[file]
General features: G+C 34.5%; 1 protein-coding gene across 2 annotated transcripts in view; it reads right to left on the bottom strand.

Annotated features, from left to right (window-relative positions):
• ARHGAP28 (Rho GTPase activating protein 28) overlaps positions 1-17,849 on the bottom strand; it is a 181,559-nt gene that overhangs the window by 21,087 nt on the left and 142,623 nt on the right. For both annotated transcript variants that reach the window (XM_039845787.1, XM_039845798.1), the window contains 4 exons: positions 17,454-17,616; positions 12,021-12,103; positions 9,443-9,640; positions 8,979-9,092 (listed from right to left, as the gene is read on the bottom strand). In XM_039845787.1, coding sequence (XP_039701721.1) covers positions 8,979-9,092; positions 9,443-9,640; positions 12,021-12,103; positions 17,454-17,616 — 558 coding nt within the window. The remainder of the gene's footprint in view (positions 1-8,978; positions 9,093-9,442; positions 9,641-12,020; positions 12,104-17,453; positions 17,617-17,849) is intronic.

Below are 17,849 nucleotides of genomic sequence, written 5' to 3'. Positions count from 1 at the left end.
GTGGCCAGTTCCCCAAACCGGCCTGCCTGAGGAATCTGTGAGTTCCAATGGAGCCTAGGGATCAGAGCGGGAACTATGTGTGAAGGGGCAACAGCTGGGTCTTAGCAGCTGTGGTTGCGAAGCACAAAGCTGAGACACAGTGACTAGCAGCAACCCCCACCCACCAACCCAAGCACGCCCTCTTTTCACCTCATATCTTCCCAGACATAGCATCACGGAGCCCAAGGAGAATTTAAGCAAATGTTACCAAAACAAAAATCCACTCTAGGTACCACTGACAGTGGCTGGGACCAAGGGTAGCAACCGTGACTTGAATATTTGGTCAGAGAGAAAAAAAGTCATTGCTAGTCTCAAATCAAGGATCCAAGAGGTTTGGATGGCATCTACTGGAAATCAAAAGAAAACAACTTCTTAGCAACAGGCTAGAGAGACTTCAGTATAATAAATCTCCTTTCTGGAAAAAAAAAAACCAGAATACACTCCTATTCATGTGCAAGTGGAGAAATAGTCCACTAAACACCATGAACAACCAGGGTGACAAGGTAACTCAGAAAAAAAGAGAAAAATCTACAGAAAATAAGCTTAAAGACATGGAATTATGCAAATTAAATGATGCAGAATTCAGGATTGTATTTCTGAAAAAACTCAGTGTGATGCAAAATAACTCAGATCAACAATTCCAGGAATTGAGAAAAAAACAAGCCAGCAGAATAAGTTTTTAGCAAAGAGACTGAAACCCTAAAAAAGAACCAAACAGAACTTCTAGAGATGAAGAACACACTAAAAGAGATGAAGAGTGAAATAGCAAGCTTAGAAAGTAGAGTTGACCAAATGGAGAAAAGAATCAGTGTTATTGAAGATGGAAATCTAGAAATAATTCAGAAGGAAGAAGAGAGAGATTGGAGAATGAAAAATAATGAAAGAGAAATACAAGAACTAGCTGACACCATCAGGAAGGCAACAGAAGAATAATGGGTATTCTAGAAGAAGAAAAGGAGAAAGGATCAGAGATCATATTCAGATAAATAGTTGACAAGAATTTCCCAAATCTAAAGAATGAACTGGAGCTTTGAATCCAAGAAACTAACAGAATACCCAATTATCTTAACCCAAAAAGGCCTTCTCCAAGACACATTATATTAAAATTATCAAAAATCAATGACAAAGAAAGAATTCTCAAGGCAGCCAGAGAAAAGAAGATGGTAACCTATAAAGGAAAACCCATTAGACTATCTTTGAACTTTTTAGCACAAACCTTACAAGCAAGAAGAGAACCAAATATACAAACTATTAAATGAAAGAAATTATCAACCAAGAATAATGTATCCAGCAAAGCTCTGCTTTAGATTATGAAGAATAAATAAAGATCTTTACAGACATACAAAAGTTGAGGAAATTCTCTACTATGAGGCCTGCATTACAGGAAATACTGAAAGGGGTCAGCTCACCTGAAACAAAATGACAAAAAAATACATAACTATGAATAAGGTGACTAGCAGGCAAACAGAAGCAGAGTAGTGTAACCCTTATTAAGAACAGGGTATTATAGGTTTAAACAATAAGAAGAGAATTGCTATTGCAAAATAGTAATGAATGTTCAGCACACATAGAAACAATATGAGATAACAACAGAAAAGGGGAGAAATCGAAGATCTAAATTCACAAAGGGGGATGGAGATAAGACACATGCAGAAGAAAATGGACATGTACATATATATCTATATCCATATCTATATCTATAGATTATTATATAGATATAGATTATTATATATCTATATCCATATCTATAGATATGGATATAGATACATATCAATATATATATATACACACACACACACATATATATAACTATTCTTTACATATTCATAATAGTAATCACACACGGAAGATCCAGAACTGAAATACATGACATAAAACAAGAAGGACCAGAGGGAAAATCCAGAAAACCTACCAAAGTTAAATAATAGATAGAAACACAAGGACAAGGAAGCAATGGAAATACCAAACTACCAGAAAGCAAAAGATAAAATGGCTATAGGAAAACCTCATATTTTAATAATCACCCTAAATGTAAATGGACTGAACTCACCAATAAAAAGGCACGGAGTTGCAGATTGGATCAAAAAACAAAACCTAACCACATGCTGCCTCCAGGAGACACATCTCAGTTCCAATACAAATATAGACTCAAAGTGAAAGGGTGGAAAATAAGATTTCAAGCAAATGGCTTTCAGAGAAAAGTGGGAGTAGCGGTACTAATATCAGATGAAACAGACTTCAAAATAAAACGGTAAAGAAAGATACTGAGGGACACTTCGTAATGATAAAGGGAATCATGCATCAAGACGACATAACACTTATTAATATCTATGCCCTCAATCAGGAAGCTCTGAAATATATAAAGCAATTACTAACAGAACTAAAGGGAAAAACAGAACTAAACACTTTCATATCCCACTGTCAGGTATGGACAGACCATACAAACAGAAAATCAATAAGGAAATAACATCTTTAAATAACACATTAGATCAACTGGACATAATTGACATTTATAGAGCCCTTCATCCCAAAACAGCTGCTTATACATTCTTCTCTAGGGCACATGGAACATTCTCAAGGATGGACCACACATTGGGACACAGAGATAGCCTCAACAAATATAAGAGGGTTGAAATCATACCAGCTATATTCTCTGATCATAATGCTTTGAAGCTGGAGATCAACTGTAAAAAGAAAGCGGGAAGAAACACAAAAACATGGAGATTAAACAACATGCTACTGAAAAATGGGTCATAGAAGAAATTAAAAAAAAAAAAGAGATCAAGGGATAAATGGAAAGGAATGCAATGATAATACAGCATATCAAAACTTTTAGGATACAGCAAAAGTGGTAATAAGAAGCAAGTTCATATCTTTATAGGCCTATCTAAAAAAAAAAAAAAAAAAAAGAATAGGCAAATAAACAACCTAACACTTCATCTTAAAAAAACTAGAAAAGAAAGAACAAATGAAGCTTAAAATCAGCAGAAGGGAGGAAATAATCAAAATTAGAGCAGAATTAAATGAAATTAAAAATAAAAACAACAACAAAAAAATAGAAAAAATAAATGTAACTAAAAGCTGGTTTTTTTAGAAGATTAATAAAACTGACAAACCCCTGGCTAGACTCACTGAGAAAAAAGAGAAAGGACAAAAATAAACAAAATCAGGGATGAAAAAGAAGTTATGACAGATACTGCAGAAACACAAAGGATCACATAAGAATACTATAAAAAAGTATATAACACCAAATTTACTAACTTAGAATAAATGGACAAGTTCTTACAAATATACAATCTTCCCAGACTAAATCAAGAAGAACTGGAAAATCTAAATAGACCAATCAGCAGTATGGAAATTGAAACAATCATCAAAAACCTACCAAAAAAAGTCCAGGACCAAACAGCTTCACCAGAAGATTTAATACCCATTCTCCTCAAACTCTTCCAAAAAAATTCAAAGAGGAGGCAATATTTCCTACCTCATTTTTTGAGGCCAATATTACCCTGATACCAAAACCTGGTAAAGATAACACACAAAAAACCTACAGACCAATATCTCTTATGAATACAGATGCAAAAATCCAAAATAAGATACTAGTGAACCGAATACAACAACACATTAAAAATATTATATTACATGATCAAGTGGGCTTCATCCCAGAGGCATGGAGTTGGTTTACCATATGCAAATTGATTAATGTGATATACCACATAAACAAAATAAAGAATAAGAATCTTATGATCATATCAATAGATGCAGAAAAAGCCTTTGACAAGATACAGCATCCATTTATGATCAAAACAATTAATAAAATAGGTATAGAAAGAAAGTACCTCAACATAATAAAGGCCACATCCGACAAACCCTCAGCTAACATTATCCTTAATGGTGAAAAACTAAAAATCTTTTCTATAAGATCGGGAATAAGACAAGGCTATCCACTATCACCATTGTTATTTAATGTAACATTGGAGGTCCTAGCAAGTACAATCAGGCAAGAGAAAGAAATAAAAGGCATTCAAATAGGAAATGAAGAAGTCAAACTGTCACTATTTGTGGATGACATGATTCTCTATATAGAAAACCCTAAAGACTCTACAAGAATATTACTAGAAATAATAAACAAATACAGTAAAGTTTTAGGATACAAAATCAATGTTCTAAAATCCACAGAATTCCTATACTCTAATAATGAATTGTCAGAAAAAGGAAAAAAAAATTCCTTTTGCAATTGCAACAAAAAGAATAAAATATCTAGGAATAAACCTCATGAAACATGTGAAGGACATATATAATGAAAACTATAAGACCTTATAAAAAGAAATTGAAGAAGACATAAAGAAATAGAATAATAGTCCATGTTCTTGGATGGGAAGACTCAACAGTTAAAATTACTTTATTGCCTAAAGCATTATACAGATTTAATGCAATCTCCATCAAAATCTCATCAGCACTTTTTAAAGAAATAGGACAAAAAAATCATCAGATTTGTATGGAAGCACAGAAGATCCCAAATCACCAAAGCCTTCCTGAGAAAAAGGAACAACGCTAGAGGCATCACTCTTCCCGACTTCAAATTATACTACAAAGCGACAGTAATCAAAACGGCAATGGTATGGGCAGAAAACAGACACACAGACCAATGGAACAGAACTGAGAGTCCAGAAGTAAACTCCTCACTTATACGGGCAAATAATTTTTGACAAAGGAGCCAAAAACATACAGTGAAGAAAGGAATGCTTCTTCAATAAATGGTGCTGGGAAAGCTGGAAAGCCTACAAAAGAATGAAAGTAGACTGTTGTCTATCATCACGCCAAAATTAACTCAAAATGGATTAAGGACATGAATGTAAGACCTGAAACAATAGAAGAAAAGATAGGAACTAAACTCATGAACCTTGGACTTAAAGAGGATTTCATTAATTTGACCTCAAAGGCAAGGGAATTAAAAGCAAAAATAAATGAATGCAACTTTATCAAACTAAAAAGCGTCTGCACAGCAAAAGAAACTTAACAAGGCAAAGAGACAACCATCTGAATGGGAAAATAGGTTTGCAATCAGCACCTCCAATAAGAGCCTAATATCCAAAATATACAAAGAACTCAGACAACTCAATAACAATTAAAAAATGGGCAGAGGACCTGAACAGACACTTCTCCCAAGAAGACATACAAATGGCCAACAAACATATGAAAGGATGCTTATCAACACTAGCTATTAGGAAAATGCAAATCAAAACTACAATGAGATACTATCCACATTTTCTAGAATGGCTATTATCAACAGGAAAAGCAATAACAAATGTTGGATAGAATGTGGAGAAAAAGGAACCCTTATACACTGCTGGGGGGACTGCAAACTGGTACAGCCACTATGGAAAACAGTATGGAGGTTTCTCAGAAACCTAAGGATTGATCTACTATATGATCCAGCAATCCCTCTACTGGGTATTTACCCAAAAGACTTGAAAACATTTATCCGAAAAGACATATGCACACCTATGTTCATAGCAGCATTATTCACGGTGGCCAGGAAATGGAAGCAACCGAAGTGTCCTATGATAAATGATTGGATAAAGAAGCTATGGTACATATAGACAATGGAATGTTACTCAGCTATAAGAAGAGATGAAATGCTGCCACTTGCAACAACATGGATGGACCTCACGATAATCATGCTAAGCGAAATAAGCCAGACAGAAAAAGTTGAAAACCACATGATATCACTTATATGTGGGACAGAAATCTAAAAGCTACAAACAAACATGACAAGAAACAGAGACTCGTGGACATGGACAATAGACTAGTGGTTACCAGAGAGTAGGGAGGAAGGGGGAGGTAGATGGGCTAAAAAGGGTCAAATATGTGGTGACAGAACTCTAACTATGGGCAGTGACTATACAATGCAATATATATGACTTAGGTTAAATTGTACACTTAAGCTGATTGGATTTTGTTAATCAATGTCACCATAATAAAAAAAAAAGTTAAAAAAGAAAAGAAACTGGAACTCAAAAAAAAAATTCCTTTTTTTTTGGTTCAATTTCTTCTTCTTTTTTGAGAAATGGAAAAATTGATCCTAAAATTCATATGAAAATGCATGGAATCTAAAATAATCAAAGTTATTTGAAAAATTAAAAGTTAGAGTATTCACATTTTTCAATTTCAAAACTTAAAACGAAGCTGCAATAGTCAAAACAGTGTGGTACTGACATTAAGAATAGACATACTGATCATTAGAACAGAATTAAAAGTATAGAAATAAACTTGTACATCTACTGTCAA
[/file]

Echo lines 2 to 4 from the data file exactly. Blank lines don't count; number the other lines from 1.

Annotated features, from left to right (window-relative positions):
• ARHGAP28 (Rho GTPase activating protein 28) overlaps positions 1-17,849 on the bottom strand; it is a 181,559-nt gene that overhangs the window by 21,087 nt on the left and 142,623 nt on the right. For both annotated transcript variants that reach the window (XM_039845787.1, XM_039845798.1), the window contains 4 exons: positions 17,454-17,616; positions 12,021-12,103; positions 9,443-9,640; positions 8,979-9,092 (listed from right to left, as the gene is read on the bottom strand). In XM_039845787.1, coding sequence (XP_039701721.1) covers positions 8,979-9,092; positions 9,443-9,640; positions 12,021-12,103; positions 17,454-17,616 — 558 coding nt within the window. The remainder of the gene's footprint in view (positions 1-8,978; positions 9,093-9,442; positions 9,641-12,020; positions 12,104-17,453; positions 17,617-17,849) is intronic.

Below are 17,849 nucleotides of genomic sequence, written 5' to 3'. Positions count from 1 at the left end.